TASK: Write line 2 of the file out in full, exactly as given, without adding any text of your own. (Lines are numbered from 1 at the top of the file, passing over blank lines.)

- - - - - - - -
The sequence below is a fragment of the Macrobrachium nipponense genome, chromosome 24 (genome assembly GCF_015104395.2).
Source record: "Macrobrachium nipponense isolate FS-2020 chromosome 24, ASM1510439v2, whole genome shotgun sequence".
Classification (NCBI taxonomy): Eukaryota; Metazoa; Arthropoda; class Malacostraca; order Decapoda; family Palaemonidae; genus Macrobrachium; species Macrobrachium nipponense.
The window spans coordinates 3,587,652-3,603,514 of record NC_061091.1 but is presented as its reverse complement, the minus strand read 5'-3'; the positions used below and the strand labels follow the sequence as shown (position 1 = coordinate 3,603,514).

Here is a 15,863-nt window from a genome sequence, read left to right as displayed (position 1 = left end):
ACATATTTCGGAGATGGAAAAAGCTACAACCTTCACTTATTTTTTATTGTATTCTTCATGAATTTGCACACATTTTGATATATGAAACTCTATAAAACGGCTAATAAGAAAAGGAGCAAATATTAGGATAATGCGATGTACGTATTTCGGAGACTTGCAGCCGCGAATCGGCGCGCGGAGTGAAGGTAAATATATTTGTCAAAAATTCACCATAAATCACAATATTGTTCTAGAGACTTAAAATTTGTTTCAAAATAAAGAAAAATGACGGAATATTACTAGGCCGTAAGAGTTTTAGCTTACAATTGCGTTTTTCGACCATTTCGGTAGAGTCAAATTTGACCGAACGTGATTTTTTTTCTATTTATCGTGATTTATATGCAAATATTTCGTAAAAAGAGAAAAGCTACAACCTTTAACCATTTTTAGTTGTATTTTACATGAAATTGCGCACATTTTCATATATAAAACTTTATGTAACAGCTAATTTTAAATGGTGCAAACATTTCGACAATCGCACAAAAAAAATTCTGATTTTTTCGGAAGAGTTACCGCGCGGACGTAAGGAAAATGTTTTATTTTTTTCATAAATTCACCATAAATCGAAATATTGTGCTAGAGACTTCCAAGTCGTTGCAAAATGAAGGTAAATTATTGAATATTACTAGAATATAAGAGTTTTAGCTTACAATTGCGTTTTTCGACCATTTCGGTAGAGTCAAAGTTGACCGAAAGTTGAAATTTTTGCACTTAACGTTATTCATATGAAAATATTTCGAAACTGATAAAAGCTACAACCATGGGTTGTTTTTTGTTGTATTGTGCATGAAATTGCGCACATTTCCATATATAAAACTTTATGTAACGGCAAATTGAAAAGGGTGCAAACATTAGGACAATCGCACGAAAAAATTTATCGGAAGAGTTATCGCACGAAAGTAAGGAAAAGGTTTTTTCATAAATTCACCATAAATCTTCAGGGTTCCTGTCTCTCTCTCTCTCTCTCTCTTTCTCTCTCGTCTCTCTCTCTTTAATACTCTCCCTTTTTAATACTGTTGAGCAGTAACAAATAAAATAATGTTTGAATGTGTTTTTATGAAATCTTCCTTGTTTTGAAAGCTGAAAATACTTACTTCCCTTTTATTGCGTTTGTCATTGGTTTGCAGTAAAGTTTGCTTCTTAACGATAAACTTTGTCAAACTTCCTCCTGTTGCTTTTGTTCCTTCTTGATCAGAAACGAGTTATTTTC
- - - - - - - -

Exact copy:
Source record: "Macrobrachium nipponense isolate FS-2020 chromosome 24, ASM1510439v2, whole genome shotgun sequence".